Review by Dustin Putman
2½ stars out of 4
"Harold and Kumar Go to White Castle" is low-brow, profane, and undeniably
irrelevant, but any comedy that finds a way to sneak in obscure jokes
about Katie Holmes' nude scene in 2000's "The Gift" and the infectious
beats of Wilson Phillips' 1990 pop hit, "Hold On," is far from stupid.
This comes all the more as a surprise because of its superficial similarities
to director Danny Leiner's last film, "Dude, Where's My Car?," which
was likewise about two stoner friends on the search for something.
That 2000 effort was more frequently moronic than funny, and its incessantly
nonsensical, thoroughly dull subplot about aliens in the second half
sunk whatever charm it might have otherwise had. By comparison, "Harold
and Kumar Go to White Castle" also veers all over the map, a series
of sketches more than a tightly strewn plot, but its raunchy R-rated
source o f comedy is of a richer and more fearless variety, and its
two lead characters based squarely within the plains of reality.
Harold (John Cho) and Kumar (Kal Penn) are 22-year-old best friends
just out of college trying to make it in the dreaded "real world."
While Harold is a responsible investment banker, he is utterly bored
by his job and used as an easy scapegoat so the rest of his coworkers
can slack off. Kumar, meanwhile, has a chance to study at a top medical
school, but his half-hearted efforts are little more than a means
to satisfying his doctor father. With the weekend upon them, the uptight
Harold and randy Kumar get together, smoke a bowl, and find themselves
with a mouth-watering craving for White Castle hamburgers. With no
White Castle in their New Jersey town, the twosome innocently head
off into the night to reach the closest one in Cherry Hill. Their
journey, to put it mildly, ends up becoming far more arduous and adventure-filled
than either could have expected.
At first glance, "Harold and Kumar Go to White Castle" appears to
be a dim-witted, trite waste of film stock, something of a distaff
"Cheech and Chong" remake, but first-time screenwriters Jon Hurwitz
and Hayden Schlossberg cheerfully skewer expectations. When the pals
find themselves stuck in a bathroom stall surrounded on both sides
by young women with explosive bowel movements, the film puts its own
fresh spin on a desperate, time-worn gag that was last seen in "White
Chicks." When Harold and Kumar hitch a ride with a scary tow-truck
driver littered with puss-filled boils on his face and are taken back
to his house, the sexually comic outcome defies the predictable norm
of such a situation. And when the pair pick up former "Doogie Howser"
star Neil Patrick Harris (having grand fun at playing himself), tripping
on Ecstasy and horny as all get-up, the way in which director Danny
Leiner handles this kooky plot turn borders on virtuoso. Throw in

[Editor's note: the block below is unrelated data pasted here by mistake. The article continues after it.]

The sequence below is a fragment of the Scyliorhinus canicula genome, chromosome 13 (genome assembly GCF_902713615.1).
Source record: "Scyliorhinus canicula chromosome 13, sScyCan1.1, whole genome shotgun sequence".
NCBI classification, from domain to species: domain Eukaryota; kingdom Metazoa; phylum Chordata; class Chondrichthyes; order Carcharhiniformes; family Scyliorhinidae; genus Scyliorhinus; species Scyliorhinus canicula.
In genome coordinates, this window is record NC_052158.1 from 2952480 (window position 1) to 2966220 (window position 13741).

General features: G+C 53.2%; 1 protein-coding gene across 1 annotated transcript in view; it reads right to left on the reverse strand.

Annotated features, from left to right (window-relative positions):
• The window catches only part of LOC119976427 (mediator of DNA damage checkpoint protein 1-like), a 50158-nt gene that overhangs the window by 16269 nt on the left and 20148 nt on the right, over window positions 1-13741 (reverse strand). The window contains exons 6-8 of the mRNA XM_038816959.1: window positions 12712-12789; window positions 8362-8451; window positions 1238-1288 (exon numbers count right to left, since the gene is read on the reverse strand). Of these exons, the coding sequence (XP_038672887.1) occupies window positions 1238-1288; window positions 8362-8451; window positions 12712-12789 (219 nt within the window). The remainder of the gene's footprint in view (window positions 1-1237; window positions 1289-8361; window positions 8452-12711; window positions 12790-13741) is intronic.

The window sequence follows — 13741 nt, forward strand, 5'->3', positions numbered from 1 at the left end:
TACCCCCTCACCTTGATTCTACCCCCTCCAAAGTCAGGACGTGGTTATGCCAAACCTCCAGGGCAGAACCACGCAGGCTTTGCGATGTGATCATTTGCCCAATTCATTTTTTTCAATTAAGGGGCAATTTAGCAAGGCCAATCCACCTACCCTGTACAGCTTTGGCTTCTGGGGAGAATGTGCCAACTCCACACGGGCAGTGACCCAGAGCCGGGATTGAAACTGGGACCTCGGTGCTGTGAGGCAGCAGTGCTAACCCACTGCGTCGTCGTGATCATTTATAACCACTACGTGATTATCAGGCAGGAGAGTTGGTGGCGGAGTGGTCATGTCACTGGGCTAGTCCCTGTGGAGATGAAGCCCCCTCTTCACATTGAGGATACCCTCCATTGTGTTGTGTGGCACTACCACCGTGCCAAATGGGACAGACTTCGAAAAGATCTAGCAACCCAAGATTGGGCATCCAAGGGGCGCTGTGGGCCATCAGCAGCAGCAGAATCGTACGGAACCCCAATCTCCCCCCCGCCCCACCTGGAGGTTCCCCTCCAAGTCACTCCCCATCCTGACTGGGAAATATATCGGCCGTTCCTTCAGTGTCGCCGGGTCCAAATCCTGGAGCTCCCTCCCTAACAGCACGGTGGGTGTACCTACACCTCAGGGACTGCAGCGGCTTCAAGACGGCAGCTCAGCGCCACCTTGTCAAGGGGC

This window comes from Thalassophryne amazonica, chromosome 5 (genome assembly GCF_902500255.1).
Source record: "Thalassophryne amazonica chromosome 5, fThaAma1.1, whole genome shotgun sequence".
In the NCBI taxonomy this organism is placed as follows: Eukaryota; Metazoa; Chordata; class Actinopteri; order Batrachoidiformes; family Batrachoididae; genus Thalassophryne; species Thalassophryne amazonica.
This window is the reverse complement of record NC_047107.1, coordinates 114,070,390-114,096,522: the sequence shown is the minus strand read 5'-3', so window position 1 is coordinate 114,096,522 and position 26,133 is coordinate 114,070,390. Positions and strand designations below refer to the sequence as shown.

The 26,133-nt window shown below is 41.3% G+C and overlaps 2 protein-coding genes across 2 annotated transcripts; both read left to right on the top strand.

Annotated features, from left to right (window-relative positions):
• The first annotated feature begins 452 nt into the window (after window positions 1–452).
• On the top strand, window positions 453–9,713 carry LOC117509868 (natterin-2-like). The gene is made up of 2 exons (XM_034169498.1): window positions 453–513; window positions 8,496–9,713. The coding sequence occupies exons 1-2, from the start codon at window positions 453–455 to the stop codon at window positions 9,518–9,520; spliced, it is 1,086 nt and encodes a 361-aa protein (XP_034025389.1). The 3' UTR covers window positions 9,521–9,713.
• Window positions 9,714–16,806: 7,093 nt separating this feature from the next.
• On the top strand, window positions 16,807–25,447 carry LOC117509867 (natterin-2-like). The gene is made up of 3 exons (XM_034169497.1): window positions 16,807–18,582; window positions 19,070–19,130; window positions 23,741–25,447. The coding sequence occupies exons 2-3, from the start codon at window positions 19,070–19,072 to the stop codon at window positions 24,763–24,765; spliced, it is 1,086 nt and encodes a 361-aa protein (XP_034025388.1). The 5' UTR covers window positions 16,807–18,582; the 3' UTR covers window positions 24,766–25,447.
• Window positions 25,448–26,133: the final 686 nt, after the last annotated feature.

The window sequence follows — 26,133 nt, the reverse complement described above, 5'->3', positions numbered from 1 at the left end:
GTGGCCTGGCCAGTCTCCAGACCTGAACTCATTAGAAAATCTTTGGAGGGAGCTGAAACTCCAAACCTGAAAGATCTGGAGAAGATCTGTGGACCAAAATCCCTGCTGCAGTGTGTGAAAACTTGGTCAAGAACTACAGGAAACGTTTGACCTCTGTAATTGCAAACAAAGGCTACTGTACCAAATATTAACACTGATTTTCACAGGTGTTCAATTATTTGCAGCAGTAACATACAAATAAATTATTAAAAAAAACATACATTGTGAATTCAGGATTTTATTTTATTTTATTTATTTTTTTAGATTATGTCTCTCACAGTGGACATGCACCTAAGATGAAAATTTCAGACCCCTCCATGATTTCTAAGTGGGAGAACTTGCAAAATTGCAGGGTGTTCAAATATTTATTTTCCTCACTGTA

an escaped cheetah who gets high and takes Harold and Kumar for a
reckless ride on its back; a delirious dream sequence that replaces
a human wife for Kumar with a super-sized bag of weed; and a wrongfully
imprisoned, brainy black man (Gary Anthony Williams) who has come
to terms with his fate as a constant victim of racism, and what one
has at the end is a thin little comedy that is funnier and more savvy than most.
In a gimmick that pays off, two bright actors usually stuck playing
stereotypical supporting parts—Korean-American John Cho (best known
as the "MILF" guy from 1999's "American Pie," 2001's "American Pie
2," and 2003's "American Wedding") and Indian-American Kal Penn (best
known as Ryan Reynold's foreign exchange student sidekick in 2002's
"National Lampoon's Van Wilder")—have taken over the lead roles of
Harold and Kumar. Cho and Penn are a venerably offbeat team, wholly
winning and ideal comic performers, and they bring a little extra
to their roles by making Harold and Kumar smart, nice, real guys who
simply want to have a little fun.
In a more subtle stunt that pays off, Reynolds and Eddie Kaye Thomas—the
white male leads of "Van Wilder" and the "American Pie" trilogy—have
been downgraded to supporting parts, with other memorable cameos coming
from Jamie Kennedy (2003's "Malibu's Most Wanted"), Ethan Embry (2003's
"Timeline"), Anthony Anderson (2004's "My Baby's Daddy"), and Fred
Willard (better-used in a single scene than he was in his larger,
wasted part in "Anchorman: The Legend of Ron Burgundy"). As Maria,
the potential love interest of shy Harold, Paula Garces (2002's "Clockstoppers")
is cute, but her part is minimal, at best.
For the engaging performances by Kal Penn and John Cho, who deserve
to be upgraded to further leading roles; for the rib-tickling, no-holds-barred
appearance by Neil Patrick Harris (2002's "Undercover Brother"), who
goes out on a limb to make fun of himself and is all the more admirable
for it; and for all of the arch gags and tart one-liners that work
fairly consistently, "Harold and Kumar Go to White Castle" is a disaster-prone,
buzz-filled trip worth taking for those turned on by knowingly ribald
entertainments. Its unforced mixture of the crass with the sweet (think
"Road Trip" or "American Pie"-lite) may not be the likeliest of combinations,
but it is a decidedly beguiling one, all the same.
Copyright © 2004 Dustin Putman